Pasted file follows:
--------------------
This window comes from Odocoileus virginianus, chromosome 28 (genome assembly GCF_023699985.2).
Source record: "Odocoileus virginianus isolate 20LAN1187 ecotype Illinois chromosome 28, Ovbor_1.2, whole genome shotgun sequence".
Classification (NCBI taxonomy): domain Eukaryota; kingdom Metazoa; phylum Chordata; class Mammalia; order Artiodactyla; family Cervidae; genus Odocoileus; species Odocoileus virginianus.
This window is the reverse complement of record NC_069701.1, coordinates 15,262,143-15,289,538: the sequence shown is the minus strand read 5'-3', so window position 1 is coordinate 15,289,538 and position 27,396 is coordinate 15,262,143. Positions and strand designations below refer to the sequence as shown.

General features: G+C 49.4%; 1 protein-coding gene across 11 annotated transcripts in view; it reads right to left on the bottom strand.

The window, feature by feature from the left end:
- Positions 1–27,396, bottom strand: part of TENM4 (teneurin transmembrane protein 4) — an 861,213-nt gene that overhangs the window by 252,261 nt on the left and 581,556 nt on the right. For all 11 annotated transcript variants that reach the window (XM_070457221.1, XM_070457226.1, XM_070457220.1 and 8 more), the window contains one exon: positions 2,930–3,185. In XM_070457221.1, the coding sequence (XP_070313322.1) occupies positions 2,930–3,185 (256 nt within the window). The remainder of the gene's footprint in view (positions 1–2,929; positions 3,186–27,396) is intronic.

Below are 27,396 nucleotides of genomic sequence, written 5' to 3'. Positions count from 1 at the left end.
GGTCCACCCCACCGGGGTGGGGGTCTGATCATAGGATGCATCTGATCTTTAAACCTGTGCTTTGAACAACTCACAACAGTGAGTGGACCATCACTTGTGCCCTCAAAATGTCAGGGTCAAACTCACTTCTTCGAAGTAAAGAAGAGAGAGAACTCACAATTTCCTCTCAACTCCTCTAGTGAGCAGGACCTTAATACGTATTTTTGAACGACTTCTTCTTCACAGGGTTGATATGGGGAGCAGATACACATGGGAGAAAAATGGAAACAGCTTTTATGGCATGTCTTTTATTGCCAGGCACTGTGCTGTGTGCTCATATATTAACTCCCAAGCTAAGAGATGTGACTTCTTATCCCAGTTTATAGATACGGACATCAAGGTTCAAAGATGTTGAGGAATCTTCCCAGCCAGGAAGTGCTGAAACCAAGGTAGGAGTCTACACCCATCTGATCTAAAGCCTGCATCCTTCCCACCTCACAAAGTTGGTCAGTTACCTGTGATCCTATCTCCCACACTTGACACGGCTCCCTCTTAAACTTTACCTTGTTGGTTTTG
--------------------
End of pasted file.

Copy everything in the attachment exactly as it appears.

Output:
This window comes from Odocoileus virginianus, chromosome 28 (genome assembly GCF_023699985.2).
Source record: "Odocoileus virginianus isolate 20LAN1187 ecotype Illinois chromosome 28, Ovbor_1.2, whole genome shotgun sequence".
Classification (NCBI taxonomy): domain Eukaryota; kingdom Metazoa; phylum Chordata; class Mammalia; order Artiodactyla; family Cervidae; genus Odocoileus; species Odocoileus virginianus.
This window is the reverse complement of record NC_069701.1, coordinates 15,262,143-15,289,538: the sequence shown is the minus strand read 5'-3', so window position 1 is coordinate 15,289,538 and position 27,396 is coordinate 15,262,143. Positions and strand designations below refer to the sequence as shown.

General features: G+C 49.4%; 1 protein-coding gene across 11 annotated transcripts in view; it reads right to left on the bottom strand.

The window, feature by feature from the left end:
- Positions 1–27,396, bottom strand: part of TENM4 (teneurin transmembrane protein 4) — an 861,213-nt gene that overhangs the window by 252,261 nt on the left and 581,556 nt on the right. For all 11 annotated transcript variants that reach the window (XM_070457221.1, XM_070457226.1, XM_070457220.1 and 8 more), the window contains one exon: positions 2,930–3,185. In XM_070457221.1, the coding sequence (XP_070313322.1) occupies positions 2,930–3,185 (256 nt within the window). The remainder of the gene's footprint in view (positions 1–2,929; positions 3,186–27,396) is intronic.

Below are 27,396 nucleotides of genomic sequence, written 5' to 3'. Positions count from 1 at the left end.
GGTCCACCCCACCGGGGTGGGGGTCTGATCATAGGATGCATCTGATCTTTAAACCTGTGCTTTGAACAACTCACAACAGTGAGTGGACCATCACTTGTGCCCTCAAAATGTCAGGGTCAAACTCACTTCTTCGAAGTAAAGAAGAGAGAGAACTCACAATTTCCTCTCAACTCCTCTAGTGAGCAGGACCTTAATACGTATTTTTGAACGACTTCTTCTTCACAGGGTTGATATGGGGAGCAGATACACATGGGAGAAAAATGGAAACAGCTTTTATGGCATGTCTTTTATTGCCAGGCACTGTGCTGTGTGCTCATATATTAACTCCCAAGCTAAGAGATGTGACTTCTTATCCCAGTTTATAGATACGGACATCAAGGTTCAAAGATGTTGAGGAATCTTCCCAGCCAGGAAGTGCTGAAACCAAGGTAGGAGTCTACACCCATCTGATCTAAAGCCTGCATCCTTCCCACCTCACAAAGTTGGTCAGTTACCTGTGATCCTATCTCCCACACTTGACACGGCTCCCTCTTAAACTTTACCTTGTTGGTTTTG